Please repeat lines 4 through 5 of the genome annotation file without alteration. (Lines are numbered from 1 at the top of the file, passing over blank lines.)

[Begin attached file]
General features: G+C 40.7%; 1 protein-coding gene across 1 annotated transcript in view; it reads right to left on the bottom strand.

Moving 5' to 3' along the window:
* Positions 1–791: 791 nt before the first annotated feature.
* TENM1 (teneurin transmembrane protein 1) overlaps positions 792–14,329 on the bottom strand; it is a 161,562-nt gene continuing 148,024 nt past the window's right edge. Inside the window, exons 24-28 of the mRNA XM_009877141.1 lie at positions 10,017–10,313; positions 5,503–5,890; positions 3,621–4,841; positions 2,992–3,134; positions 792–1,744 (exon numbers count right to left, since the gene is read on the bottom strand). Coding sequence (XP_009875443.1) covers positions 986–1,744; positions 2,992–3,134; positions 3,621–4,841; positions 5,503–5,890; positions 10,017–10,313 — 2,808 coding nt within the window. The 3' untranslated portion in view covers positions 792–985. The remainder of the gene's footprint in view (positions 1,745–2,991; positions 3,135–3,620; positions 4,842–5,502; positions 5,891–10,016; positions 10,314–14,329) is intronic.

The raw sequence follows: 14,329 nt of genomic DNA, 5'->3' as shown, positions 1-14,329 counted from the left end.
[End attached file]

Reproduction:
* TENM1 (teneurin transmembrane protein 1) overlaps positions 792–14,329 on the bottom strand; it is a 161,562-nt gene continuing 148,024 nt past the window's right edge. Inside the window, exons 24-28 of the mRNA XM_009877141.1 lie at positions 10,017–10,313; positions 5,503–5,890; positions 3,621–4,841; positions 2,992–3,134; positions 792–1,744 (exon numbers count right to left, since the gene is read on the bottom strand). Coding sequence (XP_009875443.1) covers positions 986–1,744; positions 2,992–3,134; positions 3,621–4,841; positions 5,503–5,890; positions 10,017–10,313 — 2,808 coding nt within the window. The 3' untranslated portion in view covers positions 792–985. The remainder of the gene's footprint in view (positions 1,745–2,991; positions 3,135–3,620; positions 4,842–5,502; positions 5,891–10,016; positions 10,314–14,329) is intronic.

The raw sequence follows: 14,329 nt of genomic DNA, 5'->3' as shown, positions 1-14,329 counted from the left end.